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The Inexhaustible Voice of the Personal Essay

The audience of the personal essay is ultimately dependent upon the rhetorical situation identified by the author. There are, however, a couple of identifiable principles for understanding the typical audience for the personal essay. First, because the author is given unlimited reign on imagination for his topic, the personal essay has unlimited potential topics and the language used to describe that topic. In this sense, the audience for a personal essay is quite universal. Whereas the language of the formal or programmatic essay limits the audience to the field of academia, the author of a personal essay could speak to a combination of auto-mechanics, political strategists, college deans, and church staff with ease. Chris Anderson notes that “the enabling assumption of the essay form is that all of us can write essays and all of us can read them. They are not mysterious, secret midrashes understandable only by the circumcised” (303), and is therefore open to a universal range of audiences. Haefner asserts that “the ‘universal’ audiences claimed by many essayists and essay theorists are careful fictions that counterbalance the restrictive discourse communities that inform different essays” (511). Yet, the second principle is that the personal essay tends to move from the particular to the universal, thus enabling an appeal for a broader range of audience than that simply identified by class. Candace Spigelman, in her article observes that even Aristotle discusses deliberative oratory, as a narrative style that is used to explore past events, for Aristotle states that “being reminded of those things the audience will take better counsel about what is to come” (Arguments, 272). Using a more personal voice through the narrative genre to impart wisdom places this text in a situation where “narrative seems closely associated with the use of ‘paradigm,’ or inductive argument from example, a common feature of deliberative rhetoric” (72). The personal essay is thus a medium of inductive argument, beginning with the particular experience of the author and moving towards a more universal idea. The audience of the personal essay is, in theory, limitless. The style and structure 4


The Inexhaustible Voice of the Personal Essay

of the personal essay itself poses no limitation to the author’s choice of audience. So while Haefner contends that class is the limitation for the “universal” audience (511), and wonders how we can “claim universal knowledge and common language for the essay” when it is “personal and limited to the vision of a specific writer” (513), Harris notes that the personal essay opens out and moves from an individual’s trivial occurrence to a larger insight. It is this process which creates the sense of widening horizons that belongs to the inductive movement of the mind. The specific occasion, issue, or problem becomes inessential as the audience connects with the broader application. (“Reflections” 944). Despite the original, specific topic, the nature of the personal essay is such that allows anyone the opportunity to explore the larger meaning or significance of a particular circumstance. Haefner opens his inquiry into the personal essay by questioning its “democratic” nature. On its face, the question is certainly a fair one. Is the personal essay an inherent voice or “shibboleth” of individualism and thus, of democracy? According to Haefner, “if the self is not unitary” (512), then the essay is not limited to a presentation of the individual. He further argues that there is “no evidence that using personal essays as expressive discourse does promote a spirit of democracy or egalitarianism” (514). The “unitary” self Haefner refers to is an interesting concept. Naturally, Haefner intends the phrase to mean, in essence, a single cell organism, unaffected by its surroundings and disregarding towards outside influences. We know this to be an impossible existence. Of course man is affected, molded and shaped by his surroundings and experiences! To view man as an island is simply absurd; however, it is equally absurd to see man merely as a walking amalgamation of culture. The elements and influences of culture combined with the uniqueness of the individual creates the full picture of man. Harris concludes accurately that: 5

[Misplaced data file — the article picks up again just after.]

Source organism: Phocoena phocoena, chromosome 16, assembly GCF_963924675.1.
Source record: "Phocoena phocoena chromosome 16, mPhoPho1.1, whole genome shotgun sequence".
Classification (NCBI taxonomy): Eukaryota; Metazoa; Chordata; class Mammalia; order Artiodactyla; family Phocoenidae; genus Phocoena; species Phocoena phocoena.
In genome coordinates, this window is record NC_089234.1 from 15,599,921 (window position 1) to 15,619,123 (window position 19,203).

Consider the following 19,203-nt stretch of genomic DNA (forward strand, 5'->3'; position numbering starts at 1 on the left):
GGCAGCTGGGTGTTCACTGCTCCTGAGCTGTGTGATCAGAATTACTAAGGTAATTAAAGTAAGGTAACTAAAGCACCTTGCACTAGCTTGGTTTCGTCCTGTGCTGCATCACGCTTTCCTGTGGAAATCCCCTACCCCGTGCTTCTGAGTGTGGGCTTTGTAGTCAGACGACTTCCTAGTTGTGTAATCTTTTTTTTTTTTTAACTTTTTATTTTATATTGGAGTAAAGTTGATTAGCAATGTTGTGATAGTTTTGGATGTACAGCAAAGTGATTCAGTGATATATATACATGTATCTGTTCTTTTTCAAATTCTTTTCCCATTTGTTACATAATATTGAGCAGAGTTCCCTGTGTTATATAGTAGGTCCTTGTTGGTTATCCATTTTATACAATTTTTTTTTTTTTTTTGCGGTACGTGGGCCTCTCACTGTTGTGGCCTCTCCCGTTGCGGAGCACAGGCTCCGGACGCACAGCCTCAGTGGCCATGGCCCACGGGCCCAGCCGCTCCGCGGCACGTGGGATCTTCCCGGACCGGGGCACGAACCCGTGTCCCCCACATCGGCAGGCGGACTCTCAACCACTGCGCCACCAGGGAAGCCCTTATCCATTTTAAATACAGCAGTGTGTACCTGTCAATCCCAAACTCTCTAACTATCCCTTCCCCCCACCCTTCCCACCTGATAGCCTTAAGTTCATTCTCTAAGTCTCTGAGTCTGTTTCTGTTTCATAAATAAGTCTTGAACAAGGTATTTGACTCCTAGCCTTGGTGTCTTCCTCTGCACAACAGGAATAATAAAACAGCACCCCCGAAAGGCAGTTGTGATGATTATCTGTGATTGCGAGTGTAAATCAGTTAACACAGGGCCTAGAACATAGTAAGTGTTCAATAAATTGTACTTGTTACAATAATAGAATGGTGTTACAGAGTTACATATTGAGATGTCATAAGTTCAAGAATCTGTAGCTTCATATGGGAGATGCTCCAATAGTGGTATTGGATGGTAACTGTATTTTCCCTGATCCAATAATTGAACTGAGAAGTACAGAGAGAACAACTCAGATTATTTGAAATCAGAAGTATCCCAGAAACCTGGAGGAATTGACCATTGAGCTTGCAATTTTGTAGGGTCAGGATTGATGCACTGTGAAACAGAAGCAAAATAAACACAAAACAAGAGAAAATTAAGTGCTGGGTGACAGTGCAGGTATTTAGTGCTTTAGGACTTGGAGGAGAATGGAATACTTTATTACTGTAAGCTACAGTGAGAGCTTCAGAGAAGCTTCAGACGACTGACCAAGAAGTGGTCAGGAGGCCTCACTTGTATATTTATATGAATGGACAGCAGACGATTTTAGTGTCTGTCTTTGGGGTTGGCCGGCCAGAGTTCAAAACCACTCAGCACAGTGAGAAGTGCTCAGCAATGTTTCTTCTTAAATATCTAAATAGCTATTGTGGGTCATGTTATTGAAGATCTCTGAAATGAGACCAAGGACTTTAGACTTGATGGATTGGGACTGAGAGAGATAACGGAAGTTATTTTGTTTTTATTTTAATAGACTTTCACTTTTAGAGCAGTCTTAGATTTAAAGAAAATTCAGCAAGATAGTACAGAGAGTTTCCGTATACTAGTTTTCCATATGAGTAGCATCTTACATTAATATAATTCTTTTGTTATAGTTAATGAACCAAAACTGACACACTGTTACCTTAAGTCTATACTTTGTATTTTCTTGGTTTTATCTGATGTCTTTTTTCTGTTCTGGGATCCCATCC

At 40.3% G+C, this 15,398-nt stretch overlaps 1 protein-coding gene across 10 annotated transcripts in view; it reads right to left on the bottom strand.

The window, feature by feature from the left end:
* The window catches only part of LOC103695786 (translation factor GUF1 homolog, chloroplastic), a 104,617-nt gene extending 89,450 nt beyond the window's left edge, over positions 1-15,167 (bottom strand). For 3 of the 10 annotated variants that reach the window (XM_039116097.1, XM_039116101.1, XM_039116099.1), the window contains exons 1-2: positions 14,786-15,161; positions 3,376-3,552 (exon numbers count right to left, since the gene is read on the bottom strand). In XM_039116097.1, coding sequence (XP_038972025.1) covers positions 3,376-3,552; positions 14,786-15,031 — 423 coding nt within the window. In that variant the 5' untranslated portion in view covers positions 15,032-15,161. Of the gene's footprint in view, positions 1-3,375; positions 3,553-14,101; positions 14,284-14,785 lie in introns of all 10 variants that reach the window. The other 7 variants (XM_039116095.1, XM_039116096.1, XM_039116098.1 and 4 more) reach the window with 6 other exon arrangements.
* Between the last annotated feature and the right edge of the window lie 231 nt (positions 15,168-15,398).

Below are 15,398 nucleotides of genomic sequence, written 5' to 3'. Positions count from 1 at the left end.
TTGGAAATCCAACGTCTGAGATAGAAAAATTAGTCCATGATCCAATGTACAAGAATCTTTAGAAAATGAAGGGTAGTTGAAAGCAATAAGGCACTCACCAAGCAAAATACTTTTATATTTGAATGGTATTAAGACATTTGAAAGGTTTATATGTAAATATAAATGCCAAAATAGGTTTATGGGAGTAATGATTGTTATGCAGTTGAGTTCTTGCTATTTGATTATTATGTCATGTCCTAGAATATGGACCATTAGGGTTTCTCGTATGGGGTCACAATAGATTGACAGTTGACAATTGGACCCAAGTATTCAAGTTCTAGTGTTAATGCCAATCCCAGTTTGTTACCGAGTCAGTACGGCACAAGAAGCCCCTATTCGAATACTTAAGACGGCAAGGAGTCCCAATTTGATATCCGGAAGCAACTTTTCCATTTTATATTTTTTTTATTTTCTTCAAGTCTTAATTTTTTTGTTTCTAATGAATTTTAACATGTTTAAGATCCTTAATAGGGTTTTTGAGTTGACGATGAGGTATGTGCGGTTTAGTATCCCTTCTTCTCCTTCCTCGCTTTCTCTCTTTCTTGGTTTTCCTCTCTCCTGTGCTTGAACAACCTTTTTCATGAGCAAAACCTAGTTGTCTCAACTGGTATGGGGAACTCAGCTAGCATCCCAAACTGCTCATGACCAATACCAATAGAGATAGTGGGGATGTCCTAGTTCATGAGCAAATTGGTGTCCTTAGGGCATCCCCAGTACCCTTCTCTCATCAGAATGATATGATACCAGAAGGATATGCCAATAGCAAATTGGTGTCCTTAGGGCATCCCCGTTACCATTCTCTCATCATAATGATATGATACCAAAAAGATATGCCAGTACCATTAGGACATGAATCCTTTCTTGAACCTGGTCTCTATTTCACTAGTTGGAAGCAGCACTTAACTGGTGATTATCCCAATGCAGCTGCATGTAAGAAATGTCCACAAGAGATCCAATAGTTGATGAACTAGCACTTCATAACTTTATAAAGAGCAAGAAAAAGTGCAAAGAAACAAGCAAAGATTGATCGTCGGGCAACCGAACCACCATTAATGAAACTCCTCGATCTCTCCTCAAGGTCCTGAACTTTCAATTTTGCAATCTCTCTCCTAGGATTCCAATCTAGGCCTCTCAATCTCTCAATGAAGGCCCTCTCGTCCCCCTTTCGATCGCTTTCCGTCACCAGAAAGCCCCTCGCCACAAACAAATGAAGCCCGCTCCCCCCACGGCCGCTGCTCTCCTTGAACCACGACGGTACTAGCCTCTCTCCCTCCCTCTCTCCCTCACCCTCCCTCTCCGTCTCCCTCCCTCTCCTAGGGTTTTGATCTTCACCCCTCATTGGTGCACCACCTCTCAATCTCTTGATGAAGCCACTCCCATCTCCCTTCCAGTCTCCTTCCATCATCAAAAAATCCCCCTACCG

The Inexhaustible Voice of the Personal Essay